Letters and contracts deceiving recipients into providing money or assets are mail fraud. This crime is punishable by hefty fines and imprisonment of up to 20 years.
The government searches for postal fraud targeting all sorts of demographics. Anyone facing accusations of mail fraud requires a robust legal defense.
Those getting on in years may be especially susceptible. When cognitive abilities start failing, these individuals are at greater risk.
Schemers might inform victims they are winners of a contest. According to the dishonest rules, targets must send a check before payment can arrive.
Other villains have a habit of offering cut-rate medications from overseas. These products are often not what they appear. Sometimes, nothing arrives whatsoever.
A more complicated gambit involves an offer for a free home inspection. The violator then arrives and insists on performing unnecessary repairs at great expense.
Those who serve in the military might receive fraudulent bills. Such invoices claim they owe for services from the Department of Veterans Affairs. In reality, these benefits are free. Other times, exclusive offers magically appear. The targets later discover these discounts are either misrepresentations or nonexistent.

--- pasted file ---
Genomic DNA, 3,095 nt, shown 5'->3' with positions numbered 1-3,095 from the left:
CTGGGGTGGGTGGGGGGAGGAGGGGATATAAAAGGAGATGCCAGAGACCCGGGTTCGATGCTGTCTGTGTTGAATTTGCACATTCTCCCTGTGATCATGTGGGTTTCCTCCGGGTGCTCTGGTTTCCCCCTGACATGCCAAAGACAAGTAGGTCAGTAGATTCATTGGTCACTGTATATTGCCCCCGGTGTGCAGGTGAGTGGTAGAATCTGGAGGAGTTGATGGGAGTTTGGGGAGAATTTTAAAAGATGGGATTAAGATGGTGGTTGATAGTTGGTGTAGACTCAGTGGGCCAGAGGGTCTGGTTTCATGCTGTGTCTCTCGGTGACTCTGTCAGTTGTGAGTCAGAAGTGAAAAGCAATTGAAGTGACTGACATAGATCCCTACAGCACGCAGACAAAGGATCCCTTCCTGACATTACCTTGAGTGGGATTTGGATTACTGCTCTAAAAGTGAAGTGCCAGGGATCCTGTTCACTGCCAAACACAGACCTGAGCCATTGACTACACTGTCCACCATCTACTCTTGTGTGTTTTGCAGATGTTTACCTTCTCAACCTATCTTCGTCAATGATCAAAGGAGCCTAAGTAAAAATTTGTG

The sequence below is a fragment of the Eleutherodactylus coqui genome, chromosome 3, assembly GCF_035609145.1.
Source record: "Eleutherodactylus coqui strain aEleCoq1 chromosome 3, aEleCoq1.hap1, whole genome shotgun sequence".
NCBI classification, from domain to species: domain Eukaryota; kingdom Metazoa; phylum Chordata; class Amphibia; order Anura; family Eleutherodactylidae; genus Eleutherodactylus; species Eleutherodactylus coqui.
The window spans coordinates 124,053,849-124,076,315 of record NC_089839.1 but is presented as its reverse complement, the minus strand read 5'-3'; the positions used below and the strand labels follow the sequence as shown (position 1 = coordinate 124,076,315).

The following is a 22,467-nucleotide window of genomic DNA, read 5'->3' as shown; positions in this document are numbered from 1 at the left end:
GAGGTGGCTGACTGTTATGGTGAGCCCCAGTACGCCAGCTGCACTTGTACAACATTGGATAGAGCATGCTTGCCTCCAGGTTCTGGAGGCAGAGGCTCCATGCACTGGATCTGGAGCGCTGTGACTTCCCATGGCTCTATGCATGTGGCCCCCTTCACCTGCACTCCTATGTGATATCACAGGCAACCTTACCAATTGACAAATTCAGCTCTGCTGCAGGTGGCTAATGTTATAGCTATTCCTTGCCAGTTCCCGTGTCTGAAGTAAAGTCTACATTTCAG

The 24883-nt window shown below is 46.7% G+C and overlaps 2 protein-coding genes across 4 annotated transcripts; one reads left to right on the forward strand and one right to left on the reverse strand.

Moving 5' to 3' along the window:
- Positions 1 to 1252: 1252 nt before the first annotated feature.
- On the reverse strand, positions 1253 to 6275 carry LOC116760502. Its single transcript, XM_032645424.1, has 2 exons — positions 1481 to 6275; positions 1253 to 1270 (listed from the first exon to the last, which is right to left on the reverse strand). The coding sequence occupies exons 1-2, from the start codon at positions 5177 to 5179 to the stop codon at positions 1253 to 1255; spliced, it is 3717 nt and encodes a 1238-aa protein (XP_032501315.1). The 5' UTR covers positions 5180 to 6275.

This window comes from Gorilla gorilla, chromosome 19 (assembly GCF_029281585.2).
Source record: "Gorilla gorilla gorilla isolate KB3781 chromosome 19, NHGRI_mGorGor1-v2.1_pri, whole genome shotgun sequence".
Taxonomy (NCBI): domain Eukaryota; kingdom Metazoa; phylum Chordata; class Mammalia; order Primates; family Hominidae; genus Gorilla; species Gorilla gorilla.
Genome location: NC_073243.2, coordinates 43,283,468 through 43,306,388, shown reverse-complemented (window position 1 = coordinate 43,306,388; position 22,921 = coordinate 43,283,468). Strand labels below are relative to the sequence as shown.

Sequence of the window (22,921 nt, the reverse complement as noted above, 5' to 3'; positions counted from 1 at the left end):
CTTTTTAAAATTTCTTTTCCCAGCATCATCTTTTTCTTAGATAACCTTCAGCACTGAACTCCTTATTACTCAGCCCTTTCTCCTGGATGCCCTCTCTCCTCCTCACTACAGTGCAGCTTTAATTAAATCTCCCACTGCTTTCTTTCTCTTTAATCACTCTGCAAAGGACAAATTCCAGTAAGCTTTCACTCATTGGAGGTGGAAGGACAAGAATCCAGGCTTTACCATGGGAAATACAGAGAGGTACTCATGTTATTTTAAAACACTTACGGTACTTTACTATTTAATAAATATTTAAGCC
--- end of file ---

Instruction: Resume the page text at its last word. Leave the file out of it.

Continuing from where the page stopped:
Those without incomes are vulnerable for obvious reasons. Citizens lacking salaries are prone to falling for work offers that ask for upfront fees. They may face exposure to supposed investment opportunities that are worthless. Another possibility is they find themselves caught up in a pyramid scheme.
Facing accusations of mail fraud is serious. Communications must never be interpretable as playing a role in criminal activity.